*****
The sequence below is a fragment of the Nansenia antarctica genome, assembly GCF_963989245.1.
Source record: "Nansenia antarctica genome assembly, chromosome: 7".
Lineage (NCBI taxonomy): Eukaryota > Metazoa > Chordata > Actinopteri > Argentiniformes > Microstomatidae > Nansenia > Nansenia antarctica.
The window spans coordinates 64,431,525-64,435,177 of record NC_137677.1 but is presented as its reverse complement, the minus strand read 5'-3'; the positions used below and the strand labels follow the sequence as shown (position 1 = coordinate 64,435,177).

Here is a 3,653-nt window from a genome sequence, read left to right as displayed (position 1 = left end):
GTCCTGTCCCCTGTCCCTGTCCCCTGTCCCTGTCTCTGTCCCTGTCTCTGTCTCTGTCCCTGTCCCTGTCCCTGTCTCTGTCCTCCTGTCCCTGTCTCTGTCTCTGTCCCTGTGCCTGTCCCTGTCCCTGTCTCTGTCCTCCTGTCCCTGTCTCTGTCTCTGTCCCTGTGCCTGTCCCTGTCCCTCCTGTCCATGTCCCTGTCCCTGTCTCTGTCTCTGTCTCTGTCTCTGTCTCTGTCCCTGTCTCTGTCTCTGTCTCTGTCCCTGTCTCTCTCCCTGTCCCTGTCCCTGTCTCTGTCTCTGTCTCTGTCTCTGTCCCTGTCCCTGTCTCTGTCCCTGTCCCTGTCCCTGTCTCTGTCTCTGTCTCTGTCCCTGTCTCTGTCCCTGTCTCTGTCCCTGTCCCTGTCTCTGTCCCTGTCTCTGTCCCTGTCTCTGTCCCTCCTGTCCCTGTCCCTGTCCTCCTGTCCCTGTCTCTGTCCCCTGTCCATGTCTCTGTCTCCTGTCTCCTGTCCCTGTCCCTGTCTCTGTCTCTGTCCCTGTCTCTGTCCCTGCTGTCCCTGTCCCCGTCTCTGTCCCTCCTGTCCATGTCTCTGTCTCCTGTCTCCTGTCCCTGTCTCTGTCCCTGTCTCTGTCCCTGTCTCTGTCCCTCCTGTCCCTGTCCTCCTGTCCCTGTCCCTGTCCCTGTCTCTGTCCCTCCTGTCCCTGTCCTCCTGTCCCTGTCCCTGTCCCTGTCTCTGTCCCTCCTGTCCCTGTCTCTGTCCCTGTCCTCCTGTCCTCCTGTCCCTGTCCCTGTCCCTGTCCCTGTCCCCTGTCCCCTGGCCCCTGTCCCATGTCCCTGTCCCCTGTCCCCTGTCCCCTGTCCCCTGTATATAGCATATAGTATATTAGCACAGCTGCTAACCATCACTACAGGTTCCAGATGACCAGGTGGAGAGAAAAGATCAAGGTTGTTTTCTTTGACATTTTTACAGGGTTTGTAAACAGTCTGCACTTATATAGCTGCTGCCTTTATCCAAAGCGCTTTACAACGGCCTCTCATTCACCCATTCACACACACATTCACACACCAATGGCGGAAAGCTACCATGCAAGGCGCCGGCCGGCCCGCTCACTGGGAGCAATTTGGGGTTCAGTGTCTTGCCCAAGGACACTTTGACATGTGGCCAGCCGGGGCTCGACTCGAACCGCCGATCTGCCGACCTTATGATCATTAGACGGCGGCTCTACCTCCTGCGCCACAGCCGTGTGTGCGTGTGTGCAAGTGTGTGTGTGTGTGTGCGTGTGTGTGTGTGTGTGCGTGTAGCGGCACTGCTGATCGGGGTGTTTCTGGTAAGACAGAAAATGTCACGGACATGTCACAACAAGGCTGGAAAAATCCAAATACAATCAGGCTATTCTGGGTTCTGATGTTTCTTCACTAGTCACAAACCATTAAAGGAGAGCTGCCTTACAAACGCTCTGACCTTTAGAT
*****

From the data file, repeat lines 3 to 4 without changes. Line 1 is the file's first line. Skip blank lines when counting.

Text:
Lineage (NCBI taxonomy): Eukaryota > Metazoa > Chordata > Actinopteri > Argentiniformes > Microstomatidae > Nansenia > Nansenia antarctica.
The window spans coordinates 64,431,525-64,435,177 of record NC_137677.1 but is presented as its reverse complement, the minus strand read 5'-3'; the positions used below and the strand labels follow the sequence as shown (position 1 = coordinate 64,435,177).